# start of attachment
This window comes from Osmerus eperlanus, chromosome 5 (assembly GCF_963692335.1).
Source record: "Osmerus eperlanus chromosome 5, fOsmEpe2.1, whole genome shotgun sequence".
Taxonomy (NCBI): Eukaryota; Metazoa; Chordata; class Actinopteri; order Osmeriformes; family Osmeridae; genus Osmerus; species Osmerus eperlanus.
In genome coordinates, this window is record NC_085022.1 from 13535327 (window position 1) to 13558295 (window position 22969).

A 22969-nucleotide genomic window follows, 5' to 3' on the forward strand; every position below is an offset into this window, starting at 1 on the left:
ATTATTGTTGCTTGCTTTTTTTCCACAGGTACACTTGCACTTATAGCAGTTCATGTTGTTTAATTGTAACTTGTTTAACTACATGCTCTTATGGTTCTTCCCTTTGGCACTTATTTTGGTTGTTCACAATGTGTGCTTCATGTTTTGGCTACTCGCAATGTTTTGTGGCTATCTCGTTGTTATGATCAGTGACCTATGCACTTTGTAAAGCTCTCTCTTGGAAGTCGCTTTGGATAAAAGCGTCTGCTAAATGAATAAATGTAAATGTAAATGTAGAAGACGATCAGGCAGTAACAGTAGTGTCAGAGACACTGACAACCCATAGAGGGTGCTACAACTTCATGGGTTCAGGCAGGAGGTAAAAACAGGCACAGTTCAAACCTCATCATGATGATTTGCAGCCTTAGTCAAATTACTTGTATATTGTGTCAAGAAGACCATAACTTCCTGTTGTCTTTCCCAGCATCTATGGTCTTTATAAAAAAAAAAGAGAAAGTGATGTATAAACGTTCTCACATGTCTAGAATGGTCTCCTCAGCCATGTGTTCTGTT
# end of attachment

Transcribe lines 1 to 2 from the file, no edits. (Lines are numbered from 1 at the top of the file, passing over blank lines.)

This window comes from Osmerus eperlanus, chromosome 5 (assembly GCF_963692335.1).
Source record: "Osmerus eperlanus chromosome 5, fOsmEpe2.1, whole genome shotgun sequence".